The SEC is expanding an insider trading investigation which may have started with congressional staffers. CNBC's Eamon Javers reports the details.» Read More
A lawyer for former media baron Conrad Black urged the Supreme Court Tuesday to overturn his fraud conviction, and several justices asked whether the federal law at issue was too vague.
Disgraced financier Bernard Madoff's longtime auditor has entered a guilty plea in a federal court in Manhattan.
The first tip from inside Intel reached Raj Rajaratnam more than a decade ago — from the same source who has now turned against him in the biggest insider-trading case in a generation, says the New York Times.
The central witness in a federal insider trading case against Raj Rajaratnam, founder of the Galleon hedge fund, has a more than 10-year history of passing on privileged information to the fund, according to federal court documents.
Roomy Khan, the central witness who brought down the Galleon hedge fund, is a former Galleon employee with a history of financial trouble who agreed to cooperate with prosecutors after she was caught making trades using inside information, the New York Times reports.
If Mr. Raj Rajaratnam was trading on insider information, as authorities claim, apparently he was not very good at it, the New York Times reports.
Galleon Group is winding down its hedge fund holdings, the company's embattled CEO Raj Rajaratnam said in a statement.
Philanthropist Brooke Astor's 85-year-old son had it all but wanted more, and now he might have to face his remaining years in a stark prison cell after being convicted of looting his ailing mother's nearly $200 million estate.
The Supreme Court has refused to hear former Qwest CEO Joseph Nacchio's appeal of his insider trading conviction.
The Securities and Exchange Commission spends a lot of time and money trying to discover insider trading in stocks. But when it comes to structured financial products — the funny securities that were at the heart of the financial crisis — it has just adopted a proposal that will facilitate such trading, says the NYT's Floyd Norris.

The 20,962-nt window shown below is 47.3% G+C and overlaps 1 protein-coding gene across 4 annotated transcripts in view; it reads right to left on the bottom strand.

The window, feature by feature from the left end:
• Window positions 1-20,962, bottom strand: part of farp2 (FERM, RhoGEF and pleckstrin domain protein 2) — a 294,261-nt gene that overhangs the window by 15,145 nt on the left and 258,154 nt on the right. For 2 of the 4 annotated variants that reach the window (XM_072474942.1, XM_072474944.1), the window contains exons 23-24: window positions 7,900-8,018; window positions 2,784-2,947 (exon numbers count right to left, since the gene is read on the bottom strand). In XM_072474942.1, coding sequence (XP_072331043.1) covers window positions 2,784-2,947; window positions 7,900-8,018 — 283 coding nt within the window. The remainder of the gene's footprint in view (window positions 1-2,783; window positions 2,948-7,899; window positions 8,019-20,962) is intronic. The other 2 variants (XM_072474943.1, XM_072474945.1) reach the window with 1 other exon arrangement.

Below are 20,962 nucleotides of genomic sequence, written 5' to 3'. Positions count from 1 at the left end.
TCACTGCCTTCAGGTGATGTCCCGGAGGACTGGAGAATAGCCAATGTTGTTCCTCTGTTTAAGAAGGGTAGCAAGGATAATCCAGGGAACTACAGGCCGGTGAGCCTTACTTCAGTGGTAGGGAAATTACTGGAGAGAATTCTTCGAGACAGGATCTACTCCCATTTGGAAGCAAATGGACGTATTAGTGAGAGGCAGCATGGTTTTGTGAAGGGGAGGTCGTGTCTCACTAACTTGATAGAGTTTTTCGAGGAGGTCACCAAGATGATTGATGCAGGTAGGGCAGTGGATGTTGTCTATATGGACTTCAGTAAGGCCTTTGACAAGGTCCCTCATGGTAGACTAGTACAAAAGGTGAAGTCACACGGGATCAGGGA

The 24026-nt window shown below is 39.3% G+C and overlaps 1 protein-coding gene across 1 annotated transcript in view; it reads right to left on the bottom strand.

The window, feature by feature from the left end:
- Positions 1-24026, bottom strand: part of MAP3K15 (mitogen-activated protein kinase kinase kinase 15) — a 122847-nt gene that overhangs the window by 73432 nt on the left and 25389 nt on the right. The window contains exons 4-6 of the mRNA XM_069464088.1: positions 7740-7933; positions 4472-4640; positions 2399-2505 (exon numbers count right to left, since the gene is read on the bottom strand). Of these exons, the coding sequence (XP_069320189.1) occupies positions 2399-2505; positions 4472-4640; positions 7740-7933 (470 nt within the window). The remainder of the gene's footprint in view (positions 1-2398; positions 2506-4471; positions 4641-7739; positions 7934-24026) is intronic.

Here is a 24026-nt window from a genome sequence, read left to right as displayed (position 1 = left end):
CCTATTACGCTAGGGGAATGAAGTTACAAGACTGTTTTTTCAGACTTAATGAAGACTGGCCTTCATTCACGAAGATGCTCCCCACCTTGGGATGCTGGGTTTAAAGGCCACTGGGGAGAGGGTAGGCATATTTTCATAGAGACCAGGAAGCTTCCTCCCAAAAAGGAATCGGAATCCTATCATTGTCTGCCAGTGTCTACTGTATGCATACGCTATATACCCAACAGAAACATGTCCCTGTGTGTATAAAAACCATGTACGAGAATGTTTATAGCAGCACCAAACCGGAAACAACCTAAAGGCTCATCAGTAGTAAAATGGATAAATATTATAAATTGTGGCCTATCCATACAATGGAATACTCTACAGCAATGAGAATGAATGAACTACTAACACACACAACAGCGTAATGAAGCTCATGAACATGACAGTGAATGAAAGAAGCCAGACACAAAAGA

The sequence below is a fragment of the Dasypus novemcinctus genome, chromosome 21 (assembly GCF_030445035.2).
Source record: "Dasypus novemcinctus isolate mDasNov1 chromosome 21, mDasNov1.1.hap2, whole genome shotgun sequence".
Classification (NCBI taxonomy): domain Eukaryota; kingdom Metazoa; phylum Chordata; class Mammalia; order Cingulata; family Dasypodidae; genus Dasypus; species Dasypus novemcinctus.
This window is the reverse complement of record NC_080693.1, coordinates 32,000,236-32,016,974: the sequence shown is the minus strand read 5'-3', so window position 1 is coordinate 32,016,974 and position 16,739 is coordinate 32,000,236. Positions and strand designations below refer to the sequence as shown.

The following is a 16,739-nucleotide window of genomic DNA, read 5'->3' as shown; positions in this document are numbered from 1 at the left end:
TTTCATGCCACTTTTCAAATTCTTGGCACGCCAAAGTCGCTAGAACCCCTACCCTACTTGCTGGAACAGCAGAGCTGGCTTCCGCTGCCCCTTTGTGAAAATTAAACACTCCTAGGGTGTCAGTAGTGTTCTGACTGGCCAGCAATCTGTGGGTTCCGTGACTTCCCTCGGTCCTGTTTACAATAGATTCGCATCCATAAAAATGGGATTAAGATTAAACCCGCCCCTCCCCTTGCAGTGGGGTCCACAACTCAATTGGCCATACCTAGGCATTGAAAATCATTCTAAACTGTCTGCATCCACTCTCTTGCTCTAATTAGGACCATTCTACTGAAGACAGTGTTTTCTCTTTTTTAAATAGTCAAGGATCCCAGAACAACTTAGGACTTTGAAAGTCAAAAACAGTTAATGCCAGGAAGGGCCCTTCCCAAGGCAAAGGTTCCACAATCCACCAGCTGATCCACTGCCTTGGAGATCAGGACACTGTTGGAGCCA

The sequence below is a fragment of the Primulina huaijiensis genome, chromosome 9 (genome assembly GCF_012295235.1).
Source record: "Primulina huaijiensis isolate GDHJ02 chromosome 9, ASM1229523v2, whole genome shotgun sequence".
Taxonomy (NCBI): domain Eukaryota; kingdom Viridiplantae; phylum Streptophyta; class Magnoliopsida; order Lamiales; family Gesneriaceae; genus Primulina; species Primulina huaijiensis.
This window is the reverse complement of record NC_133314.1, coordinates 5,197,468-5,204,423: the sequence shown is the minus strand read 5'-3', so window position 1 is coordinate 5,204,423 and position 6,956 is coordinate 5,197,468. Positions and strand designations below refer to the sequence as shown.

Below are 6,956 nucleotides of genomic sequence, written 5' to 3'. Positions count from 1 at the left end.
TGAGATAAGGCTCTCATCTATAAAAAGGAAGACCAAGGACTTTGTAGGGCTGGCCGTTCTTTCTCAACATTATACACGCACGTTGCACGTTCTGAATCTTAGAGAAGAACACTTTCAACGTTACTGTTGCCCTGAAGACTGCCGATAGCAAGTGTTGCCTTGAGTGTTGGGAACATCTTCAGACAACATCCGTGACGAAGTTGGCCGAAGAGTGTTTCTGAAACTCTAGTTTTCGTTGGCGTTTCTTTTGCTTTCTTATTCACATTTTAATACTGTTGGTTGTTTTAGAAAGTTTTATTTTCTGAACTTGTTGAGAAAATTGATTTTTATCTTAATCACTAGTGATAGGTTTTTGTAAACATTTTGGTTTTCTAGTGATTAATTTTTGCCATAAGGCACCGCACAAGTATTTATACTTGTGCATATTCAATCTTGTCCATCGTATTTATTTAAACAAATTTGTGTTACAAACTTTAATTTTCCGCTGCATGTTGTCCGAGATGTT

The SEC will discuss rules to improve oversight of the credit rating industry as well as a proposed ban on flash trades—or buy and sell orders that exchanges send to a specific group of participants before revealing them publicly.
A recent court ruling that forced two ratings companies to defend fraud claims is a "game-changer" for the industry, said David Einhorn, head of Greenlight Capital.
A global crackdown on bank secrecy and offshore tax havens is gaining steam due to the worldwide financial crisis, the head of the OECD told CNBC.
Late Tuesday, a federal appeals court, without explanation, denied Allen Stanford's petition to remove U.S. District Judge David Hittner from his criminal case.
The industry self-regulatory organization that was supposed to police the brokers at the Stanford Financial Group acknowledges it received a tip from an employee in 2003 that the company was running a Ponzi scheme, but did not follow up on it because of the agency's own policy.
Several banks, including two in the U.S., face new scrutiny as investors and regulators try to sort out the alleged Stanford Ponzi scheme, CNBC has learned. At issue: what the banks and regulators knew about massive deposits and withdrawals from Stanford over the years.
A regulatory ban on so-called flash trading, which gives some big brokerage firms a split-second advantage in buying and selling stocks, will take time to implement, Securities and Exchange Commission Chairman Mary Schapiro told CNBC.
An appeals court has ordered a new, shorter sentence for ex-Qwest CEO Joe Nacchio, saying his 6-year term for insider trading was too long.
Though Sonia Sotomayor is widely expected to win confirmation to the US Supreme Court, the business community is still wondering just what kind of justice she'll be
National Economic Counsel Advisor Larry Summers told CNBC Tuesday that President Obama's call for new regulations in the financial industry has no winners or losers and is more like a re-organization than creating new agencies